Demonstrate the application of standard precautions to prevent the spread of infection in accordance with organisation requirements
Demonstrate the application of additional precautions when standard precautions alone may not be sufficient to prevent transmission of infection
Minimise contamination of materials, equipment and instruments by aerosols and splatter
In this topic you will learn the process of the transmission of disease. It is important that you gain an understanding of the significance of microbes and the role they play in causing infection. The risk of catching an infection can be greatly reduced if we understand the nature of microbes and what we can do to avoid catching them. Most specifically we need to ensure that our actions greatly assist in keeping our patients free from infection.
You will learn the means by which the transmission of diseases can be prevented. You will learn to be able to identify potential sources of infection in the clinic and the appropriate measures to prevent the spread of infection. Your learning will incorporate an understanding of how a patient’s medical status can impact on the control of infection. You will also learn to explain the difference between standard precautions and additional precautions.
|You should now read the essential knowledge topic on microbiology|
In the 60s, patients in hospital were nursed by a system called Barrier Nursing. This was illness specific, for example Enteric Precautions for those that had gastroenteritis and Reverse Barrier Nursing for patients with immune deficiencies. If patients didn’t have clinical signs or suspicion of infection, hand washing was the only active precaution taken.
In the 80s the human immune deficiency virus (HIV) was identified. Because people with HIV and also conditions such as Hepatitis B did not show signs of infection during the incubation stages, the concept of Universal Precautions was introduced, initially in the USA and then in other countries. Universal Precautions involved treating the blood and most other body substances of all persons as potential sources of infection, independent of diagnosis or perceived risk. It did not apply to faeces, nasal secretions, sweat, tears, urine and vomitus.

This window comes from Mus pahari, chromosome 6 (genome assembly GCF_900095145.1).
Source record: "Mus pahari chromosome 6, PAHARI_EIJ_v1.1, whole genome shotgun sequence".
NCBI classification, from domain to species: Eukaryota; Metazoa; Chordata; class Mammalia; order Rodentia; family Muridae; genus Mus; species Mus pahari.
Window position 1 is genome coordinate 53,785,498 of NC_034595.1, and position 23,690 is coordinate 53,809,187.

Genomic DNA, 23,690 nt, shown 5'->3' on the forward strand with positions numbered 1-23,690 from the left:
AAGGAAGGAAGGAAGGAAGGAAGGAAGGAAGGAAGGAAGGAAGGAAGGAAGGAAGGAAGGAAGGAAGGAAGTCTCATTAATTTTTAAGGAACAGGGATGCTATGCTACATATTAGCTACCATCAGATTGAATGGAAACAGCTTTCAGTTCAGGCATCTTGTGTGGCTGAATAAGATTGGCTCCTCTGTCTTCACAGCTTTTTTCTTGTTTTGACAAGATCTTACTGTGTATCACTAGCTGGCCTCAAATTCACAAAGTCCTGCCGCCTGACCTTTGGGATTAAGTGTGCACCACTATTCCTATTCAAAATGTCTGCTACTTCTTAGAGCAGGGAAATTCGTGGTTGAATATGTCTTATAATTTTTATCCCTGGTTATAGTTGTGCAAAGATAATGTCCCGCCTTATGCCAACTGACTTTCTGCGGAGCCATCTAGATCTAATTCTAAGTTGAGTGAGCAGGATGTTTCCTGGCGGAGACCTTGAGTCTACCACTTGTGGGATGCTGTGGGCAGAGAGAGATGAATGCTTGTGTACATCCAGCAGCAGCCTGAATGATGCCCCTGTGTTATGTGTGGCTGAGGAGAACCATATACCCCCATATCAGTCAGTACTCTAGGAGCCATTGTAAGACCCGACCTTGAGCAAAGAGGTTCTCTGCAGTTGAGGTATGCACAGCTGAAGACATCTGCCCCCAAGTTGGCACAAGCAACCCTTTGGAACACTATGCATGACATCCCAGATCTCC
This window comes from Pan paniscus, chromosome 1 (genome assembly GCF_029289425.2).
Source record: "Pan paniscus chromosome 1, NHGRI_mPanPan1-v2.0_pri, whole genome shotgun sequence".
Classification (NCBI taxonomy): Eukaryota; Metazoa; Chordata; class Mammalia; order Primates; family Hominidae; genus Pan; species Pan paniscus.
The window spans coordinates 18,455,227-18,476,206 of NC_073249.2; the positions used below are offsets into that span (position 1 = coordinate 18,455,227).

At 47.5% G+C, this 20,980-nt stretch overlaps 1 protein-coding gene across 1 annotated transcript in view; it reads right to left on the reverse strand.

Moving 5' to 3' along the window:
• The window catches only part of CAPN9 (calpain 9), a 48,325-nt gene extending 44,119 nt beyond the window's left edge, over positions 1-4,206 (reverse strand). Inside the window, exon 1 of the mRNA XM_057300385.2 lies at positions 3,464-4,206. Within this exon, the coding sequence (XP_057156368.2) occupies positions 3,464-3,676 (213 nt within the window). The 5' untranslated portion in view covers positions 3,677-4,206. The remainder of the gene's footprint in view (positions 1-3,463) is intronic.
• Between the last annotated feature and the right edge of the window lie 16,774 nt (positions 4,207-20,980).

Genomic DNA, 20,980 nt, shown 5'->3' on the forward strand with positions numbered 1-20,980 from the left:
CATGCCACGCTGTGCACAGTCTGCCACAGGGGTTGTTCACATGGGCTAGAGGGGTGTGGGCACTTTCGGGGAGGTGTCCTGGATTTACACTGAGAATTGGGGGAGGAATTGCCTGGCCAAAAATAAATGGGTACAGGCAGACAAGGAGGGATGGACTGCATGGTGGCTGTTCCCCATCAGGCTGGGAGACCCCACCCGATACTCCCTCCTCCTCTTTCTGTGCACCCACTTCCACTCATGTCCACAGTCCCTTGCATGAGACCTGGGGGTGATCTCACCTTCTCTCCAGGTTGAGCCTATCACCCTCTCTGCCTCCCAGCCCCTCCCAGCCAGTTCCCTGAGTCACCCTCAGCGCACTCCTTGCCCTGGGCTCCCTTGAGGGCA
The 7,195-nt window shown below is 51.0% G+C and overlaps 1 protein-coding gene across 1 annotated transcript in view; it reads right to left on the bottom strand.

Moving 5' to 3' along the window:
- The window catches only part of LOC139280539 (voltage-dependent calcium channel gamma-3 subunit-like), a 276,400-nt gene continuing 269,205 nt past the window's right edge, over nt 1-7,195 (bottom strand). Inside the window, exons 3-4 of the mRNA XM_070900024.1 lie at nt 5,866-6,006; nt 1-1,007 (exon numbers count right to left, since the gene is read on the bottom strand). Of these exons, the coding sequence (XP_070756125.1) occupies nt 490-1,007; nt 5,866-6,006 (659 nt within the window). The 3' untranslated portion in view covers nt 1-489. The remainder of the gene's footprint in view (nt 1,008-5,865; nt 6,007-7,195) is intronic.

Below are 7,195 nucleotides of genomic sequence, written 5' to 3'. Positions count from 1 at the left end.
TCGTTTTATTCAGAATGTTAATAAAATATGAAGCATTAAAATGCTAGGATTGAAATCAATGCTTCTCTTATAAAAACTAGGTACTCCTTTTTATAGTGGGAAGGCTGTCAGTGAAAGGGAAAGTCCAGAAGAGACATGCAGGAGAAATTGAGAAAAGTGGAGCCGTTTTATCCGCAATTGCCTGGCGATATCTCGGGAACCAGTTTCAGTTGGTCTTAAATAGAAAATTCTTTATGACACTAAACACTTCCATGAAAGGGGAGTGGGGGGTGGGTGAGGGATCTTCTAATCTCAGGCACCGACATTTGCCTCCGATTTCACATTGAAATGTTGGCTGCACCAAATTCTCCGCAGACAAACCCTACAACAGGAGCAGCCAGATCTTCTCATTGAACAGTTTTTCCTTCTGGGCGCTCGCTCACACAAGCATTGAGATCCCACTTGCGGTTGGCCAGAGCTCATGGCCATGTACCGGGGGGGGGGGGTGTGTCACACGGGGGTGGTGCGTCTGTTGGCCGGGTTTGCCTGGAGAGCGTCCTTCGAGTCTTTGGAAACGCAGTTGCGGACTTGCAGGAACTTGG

These precautions were essentially developed to protect health care workers from acquiring blood borne infections. They did not prevent droplet or airborne spread from one patient to another. There was also some confusion as to which body fluids should be considered. In the 90s terminology and practice was changed to Standard and Additional Precautions.
NSW Health has endorsed a two-tiered approach to infection control.
How do we know which method to use? Look at the table of the level of process required for specific items and procedures produced by the Department of Health on page 34 of the Infection Control Policy at http://www.health.nsw.gov.au/policies/pd/2007/PD2007_036.html
Standard precautions are to be taken when contact is possible with the blood or body fluids from any patient, irrespective of perceived risk of infection.
Additional precautions are based on the transmission of the disease. They are used in addition to standard precautions for patients known or suspected of having an infection that is of major epidemic concern, or those spread by droplet or airborne transmission or direct or indirect contact.
The main difference in general is the use of a separate room for the patient. Masks may also be required when managing patients with infection spread by the airborne route or droplet nuclei, for example, tuberculosis.
Standard precautions involve the use of the following items to prevent direct contact with potentially infectious blood and all body fluids when performing tasks where this is an anticipated risk. Equipment that should be used includes:
The type of protection used will depend on the nature of the illness.
Standard precautions apply to:
Standard precautions also apply to non-intact skin and mucous membranes
Wear gloves to protect the hands from the risk of contact with blood or body substances, contaminated items, non-intact skin and mucous membranes. They should also be worn when the operator has non-intact skin.
There are a number of types of gloves that can be used depending on the type of work practice. They range from sterile surgical gloves for surgical procedures, disposable medical gloves for non-sterile procedures, to reusable general purpose gloves for cleaning of surgical equipment.